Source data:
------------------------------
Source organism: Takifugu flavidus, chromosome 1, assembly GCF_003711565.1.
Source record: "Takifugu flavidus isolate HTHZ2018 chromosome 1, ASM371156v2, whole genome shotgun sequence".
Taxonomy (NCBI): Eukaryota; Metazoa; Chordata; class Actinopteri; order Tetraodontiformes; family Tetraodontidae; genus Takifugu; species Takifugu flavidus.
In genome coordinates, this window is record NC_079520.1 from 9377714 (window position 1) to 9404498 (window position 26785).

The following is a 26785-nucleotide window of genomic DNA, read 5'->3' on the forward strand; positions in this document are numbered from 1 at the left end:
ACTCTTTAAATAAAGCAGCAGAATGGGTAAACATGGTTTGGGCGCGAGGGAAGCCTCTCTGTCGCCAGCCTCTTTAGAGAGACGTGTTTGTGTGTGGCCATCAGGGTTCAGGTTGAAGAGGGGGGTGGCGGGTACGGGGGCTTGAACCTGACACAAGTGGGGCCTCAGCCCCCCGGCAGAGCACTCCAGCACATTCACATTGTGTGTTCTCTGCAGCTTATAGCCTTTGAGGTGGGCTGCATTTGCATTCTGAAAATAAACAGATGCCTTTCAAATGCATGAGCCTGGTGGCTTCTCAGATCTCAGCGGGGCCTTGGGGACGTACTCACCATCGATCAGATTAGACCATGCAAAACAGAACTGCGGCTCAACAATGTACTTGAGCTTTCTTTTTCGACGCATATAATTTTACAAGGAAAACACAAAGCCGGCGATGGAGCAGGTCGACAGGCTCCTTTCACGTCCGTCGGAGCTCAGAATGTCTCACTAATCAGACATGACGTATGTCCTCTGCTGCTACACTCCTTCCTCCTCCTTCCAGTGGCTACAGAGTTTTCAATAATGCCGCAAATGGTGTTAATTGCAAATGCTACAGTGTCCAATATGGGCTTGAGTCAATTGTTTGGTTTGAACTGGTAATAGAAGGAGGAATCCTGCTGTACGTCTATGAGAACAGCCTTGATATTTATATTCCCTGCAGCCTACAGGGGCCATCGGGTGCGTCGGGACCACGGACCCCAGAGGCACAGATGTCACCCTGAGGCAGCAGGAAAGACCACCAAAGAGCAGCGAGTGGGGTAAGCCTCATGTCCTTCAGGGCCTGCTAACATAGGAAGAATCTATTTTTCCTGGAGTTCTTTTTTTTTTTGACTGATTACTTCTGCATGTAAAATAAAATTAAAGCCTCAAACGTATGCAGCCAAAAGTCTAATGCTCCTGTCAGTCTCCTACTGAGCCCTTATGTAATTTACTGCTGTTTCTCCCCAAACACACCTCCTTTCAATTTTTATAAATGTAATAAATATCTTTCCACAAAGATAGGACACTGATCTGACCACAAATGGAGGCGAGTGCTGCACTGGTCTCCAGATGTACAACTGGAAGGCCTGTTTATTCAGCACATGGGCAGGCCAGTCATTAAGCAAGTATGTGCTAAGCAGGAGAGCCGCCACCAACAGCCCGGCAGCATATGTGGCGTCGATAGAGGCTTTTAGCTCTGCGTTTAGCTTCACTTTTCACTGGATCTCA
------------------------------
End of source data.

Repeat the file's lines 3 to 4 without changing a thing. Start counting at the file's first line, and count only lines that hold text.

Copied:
Taxonomy (NCBI): Eukaryota; Metazoa; Chordata; class Actinopteri; order Tetraodontiformes; family Tetraodontidae; genus Takifugu; species Takifugu flavidus.
In genome coordinates, this window is record NC_079520.1 from 9377714 (window position 1) to 9404498 (window position 26785).